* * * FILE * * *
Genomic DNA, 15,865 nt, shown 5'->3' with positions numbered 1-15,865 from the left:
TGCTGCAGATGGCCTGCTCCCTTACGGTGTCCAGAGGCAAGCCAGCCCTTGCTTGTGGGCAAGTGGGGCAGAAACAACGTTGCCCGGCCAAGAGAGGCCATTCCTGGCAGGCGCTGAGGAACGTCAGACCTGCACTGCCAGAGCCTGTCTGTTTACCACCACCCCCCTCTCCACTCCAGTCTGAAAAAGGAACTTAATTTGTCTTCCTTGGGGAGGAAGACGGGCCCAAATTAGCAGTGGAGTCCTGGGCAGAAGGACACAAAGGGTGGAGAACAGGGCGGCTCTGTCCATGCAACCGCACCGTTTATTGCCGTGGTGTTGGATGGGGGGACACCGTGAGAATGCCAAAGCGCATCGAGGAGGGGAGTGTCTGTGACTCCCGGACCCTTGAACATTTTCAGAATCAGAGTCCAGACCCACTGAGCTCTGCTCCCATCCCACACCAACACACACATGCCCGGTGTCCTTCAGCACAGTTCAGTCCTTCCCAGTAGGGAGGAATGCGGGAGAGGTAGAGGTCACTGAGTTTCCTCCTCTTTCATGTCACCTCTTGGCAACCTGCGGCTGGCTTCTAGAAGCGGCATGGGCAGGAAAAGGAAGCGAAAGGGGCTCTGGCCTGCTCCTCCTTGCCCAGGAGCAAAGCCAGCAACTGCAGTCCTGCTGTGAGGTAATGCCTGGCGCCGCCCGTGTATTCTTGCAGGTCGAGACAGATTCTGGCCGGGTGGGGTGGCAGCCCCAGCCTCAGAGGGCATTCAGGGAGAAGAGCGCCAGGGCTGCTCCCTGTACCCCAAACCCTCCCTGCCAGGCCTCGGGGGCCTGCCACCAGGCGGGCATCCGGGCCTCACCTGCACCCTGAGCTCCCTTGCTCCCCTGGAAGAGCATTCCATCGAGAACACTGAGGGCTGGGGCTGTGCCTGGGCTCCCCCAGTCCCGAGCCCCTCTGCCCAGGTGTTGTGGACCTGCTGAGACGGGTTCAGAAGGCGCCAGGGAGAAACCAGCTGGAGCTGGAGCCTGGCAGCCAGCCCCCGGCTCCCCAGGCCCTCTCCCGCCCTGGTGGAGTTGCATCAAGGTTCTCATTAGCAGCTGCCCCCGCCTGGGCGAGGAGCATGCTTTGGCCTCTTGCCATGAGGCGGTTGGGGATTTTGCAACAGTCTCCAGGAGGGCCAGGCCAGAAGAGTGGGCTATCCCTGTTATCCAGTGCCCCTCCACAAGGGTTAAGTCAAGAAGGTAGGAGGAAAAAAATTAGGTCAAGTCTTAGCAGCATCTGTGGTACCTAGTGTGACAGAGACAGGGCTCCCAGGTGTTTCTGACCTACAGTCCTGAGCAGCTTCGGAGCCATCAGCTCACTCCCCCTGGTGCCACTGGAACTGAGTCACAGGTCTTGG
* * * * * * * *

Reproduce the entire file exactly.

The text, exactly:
Genomic DNA, 15,865 nt, shown 5'->3' with positions numbered 1-15,865 from the left:
TGCTGCAGATGGCCTGCTCCCTTACGGTGTCCAGAGGCAAGCCAGCCCTTGCTTGTGGGCAAGTGGGGCAGAAACAACGTTGCCCGGCCAAGAGAGGCCATTCCTGGCAGGCGCTGAGGAACGTCAGACCTGCACTGCCAGAGCCTGTCTGTTTACCACCACCCCCCTCTCCACTCCAGTCTGAAAAAGGAACTTAATTTGTCTTCCTTGGGGAGGAAGACGGGCCCAAATTAGCAGTGGAGTCCTGGGCAGAAGGACACAAAGGGTGGAGAACAGGGCGGCTCTGTCCATGCAACCGCACCGTTTATTGCCGTGGTGTTGGATGGGGGGACACCGTGAGAATGCCAAAGCGCATCGAGGAGGGGAGTGTCTGTGACTCCCGGACCCTTGAACATTTTCAGAATCAGAGTCCAGACCCACTGAGCTCTGCTCCCATCCCACACCAACACACACATGCCCGGTGTCCTTCAGCACAGTTCAGTCCTTCCCAGTAGGGAGGAATGCGGGAGAGGTAGAGGTCACTGAGTTTCCTCCTCTTTCATGTCACCTCTTGGCAACCTGCGGCTGGCTTCTAGAAGCGGCATGGGCAGGAAAAGGAAGCGAAAGGGGCTCTGGCCTGCTCCTCCTTGCCCAGGAGCAAAGCCAGCAACTGCAGTCCTGCTGTGAGGTAATGCCTGGCGCCGCCCGTGTATTCTTGCAGGTCGAGACAGATTCTGGCCGGGTGGGGTGGCAGCCCCAGCCTCAGAGGGCATTCAGGGAGAAGAGCGCCAGGGCTGCTCCCTGTACCCCAAACCCTCCCTGCCAGGCCTCGGGGGCCTGCCACCAGGCGGGCATCCGGGCCTCACCTGCACCCTGAGCTCCCTTGCTCCCCTGGAAGAGCATTCCATCGAGAACACTGAGGGCTGGGGCTGTGCCTGGGCTCCCCCAGTCCCGAGCCCCTCTGCCCAGGTGTTGTGGACCTGCTGAGACGGGTTCAGAAGGCGCCAGGGAGAAACCAGCTGGAGCTGGAGCCTGGCAGCCAGCCCCCGGCTCCCCAGGCCCTCTCCCGCCCTGGTGGAGTTGCATCAAGGTTCTCATTAGCAGCTGCCCCCGCCTGGGCGAGGAGCATGCTTTGGCCTCTTGCCATGAGGCGGTTGGGGATTTTGCAACAGTCTCCAGGAGGGCCAGGCCAGAAGAGTGGGCTATCCCTGTTATCCAGTGCCCCTCCACAAGGGTTAAGTCAAGAAGGTAGGAGGAAAAAAATTAGGTCAAGTCTTAGCAGCATCTGTGGTACCTAGTGTGACAGAGACAGGGCTCCCAGGTGTTTCTGACCTACAGTCCTGAGCAGCTTCGGAGCCATCAGCTCACTCCCCCTGGTGCCACTGGAACTGAGTCACAGGTCTTGG